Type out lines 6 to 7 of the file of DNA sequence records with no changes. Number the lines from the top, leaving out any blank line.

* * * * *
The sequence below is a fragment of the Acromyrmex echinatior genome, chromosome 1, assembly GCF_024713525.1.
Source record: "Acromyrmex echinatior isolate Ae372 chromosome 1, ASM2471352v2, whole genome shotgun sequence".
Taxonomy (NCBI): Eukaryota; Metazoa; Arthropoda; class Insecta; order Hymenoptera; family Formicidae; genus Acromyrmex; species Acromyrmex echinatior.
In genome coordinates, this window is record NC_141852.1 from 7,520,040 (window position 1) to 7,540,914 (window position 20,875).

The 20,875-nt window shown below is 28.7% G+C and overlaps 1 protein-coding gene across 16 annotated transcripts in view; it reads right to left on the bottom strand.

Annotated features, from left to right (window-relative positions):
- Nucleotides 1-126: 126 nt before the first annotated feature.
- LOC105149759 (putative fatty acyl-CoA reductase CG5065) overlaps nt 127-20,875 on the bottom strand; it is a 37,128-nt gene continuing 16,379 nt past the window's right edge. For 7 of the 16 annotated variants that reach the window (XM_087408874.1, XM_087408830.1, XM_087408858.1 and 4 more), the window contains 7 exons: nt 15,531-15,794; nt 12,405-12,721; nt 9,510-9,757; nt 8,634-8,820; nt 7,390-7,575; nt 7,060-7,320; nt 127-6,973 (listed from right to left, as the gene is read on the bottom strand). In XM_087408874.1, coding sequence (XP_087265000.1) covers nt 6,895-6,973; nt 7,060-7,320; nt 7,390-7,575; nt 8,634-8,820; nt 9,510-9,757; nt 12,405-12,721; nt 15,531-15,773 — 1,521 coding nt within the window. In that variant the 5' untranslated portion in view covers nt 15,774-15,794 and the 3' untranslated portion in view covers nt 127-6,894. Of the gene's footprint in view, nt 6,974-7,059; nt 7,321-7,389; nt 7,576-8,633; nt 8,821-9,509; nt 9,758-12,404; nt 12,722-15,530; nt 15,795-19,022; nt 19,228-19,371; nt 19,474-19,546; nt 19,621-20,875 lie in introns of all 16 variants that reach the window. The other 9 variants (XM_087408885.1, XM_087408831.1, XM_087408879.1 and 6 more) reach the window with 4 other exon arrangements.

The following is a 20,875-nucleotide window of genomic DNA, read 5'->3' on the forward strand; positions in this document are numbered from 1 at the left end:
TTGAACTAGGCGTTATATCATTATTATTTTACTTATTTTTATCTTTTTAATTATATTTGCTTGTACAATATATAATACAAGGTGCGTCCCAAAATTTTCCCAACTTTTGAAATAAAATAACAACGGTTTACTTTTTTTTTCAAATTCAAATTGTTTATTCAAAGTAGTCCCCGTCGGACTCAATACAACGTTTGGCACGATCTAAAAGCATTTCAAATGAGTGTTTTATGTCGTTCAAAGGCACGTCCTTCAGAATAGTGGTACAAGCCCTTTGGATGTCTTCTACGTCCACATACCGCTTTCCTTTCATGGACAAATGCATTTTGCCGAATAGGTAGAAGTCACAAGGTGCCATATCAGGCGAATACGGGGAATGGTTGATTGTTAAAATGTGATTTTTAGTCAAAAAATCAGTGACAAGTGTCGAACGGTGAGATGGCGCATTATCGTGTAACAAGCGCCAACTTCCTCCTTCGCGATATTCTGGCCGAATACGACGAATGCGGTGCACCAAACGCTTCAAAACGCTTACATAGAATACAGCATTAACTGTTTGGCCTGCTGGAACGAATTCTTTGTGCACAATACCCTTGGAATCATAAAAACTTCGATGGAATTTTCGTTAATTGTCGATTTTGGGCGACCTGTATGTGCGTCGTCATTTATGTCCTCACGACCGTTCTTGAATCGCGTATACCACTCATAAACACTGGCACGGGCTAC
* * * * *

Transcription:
Annotated features, from left to right (window-relative positions):
- Nucleotides 1-126: 126 nt before the first annotated feature.